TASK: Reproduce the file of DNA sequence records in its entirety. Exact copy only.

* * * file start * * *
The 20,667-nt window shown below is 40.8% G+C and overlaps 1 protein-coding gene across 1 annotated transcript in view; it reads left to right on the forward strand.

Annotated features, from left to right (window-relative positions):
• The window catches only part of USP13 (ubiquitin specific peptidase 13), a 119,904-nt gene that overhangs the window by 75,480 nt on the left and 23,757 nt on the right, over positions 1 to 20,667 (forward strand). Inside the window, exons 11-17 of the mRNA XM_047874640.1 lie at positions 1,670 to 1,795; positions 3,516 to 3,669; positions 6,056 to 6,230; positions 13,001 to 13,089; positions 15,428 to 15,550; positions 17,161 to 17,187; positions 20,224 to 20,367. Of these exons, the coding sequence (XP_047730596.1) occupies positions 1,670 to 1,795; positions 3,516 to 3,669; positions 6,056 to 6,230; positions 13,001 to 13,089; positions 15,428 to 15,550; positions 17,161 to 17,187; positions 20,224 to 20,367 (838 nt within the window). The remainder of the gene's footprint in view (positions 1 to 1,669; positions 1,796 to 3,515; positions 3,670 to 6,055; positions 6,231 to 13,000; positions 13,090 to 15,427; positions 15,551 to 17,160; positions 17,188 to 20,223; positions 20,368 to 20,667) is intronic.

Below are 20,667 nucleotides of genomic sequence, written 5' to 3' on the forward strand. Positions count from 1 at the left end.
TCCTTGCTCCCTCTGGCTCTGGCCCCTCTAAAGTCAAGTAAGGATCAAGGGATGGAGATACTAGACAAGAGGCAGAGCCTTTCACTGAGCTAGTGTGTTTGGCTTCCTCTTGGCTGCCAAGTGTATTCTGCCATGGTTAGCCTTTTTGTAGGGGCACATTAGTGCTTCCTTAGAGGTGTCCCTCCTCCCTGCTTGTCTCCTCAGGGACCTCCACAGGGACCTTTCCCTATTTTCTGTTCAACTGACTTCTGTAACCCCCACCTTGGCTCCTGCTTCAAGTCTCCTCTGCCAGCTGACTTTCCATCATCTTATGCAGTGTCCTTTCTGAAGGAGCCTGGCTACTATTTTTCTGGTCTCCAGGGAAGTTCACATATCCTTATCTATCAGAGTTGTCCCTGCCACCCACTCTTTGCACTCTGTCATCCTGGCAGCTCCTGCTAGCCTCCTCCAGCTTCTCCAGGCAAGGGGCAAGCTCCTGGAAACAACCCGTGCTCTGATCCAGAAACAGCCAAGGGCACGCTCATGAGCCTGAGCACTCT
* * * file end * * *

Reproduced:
The 20,667-nt window shown below is 40.8% G+C and overlaps 1 protein-coding gene across 1 annotated transcript in view; it reads left to right on the forward strand.

Annotated features, from left to right (window-relative positions):
• The window catches only part of USP13 (ubiquitin specific peptidase 13), a 119,904-nt gene that overhangs the window by 75,480 nt on the left and 23,757 nt on the right, over positions 1 to 20,667 (forward strand). Inside the window, exons 11-17 of the mRNA XM_047874640.1 lie at positions 1,670 to 1,795; positions 3,516 to 3,669; positions 6,056 to 6,230; positions 13,001 to 13,089; positions 15,428 to 15,550; positions 17,161 to 17,187; positions 20,224 to 20,367. Of these exons, the coding sequence (XP_047730596.1) occupies positions 1,670 to 1,795; positions 3,516 to 3,669; positions 6,056 to 6,230; positions 13,001 to 13,089; positions 15,428 to 15,550; positions 17,161 to 17,187; positions 20,224 to 20,367 (838 nt within the window). The remainder of the gene's footprint in view (positions 1 to 1,669; positions 1,796 to 3,515; positions 3,670 to 6,055; positions 6,231 to 13,000; positions 13,090 to 15,427; positions 15,551 to 17,160; positions 17,188 to 20,223; positions 20,368 to 20,667) is intronic.

Below are 20,667 nucleotides of genomic sequence, written 5' to 3' on the forward strand. Positions count from 1 at the left end.
TCCTTGCTCCCTCTGGCTCTGGCCCCTCTAAAGTCAAGTAAGGATCAAGGGATGGAGATACTAGACAAGAGGCAGAGCCTTTCACTGAGCTAGTGTGTTTGGCTTCCTCTTGGCTGCCAAGTGTATTCTGCCATGGTTAGCCTTTTTGTAGGGGCACATTAGTGCTTCCTTAGAGGTGTCCCTCCTCCCTGCTTGTCTCCTCAGGGACCTCCACAGGGACCTTTCCCTATTTTCTGTTCAACTGACTTCTGTAACCCCCACCTTGGCTCCTGCTTCAAGTCTCCTCTGCCAGCTGACTTTCCATCATCTTATGCAGTGTCCTTTCTGAAGGAGCCTGGCTACTATTTTTCTGGTCTCCAGGGAAGTTCACATATCCTTATCTATCAGAGTTGTCCCTGCCACCCACTCTTTGCACTCTGTCATCCTGGCAGCTCCTGCTAGCCTCCTCCAGCTTCTCCAGGCAAGGGGCAAGCTCCTGGAAACAACCCGTGCTCTGATCCAGAAACAGCCAAGGGCACGCTCATGAGCCTGAGCACTCT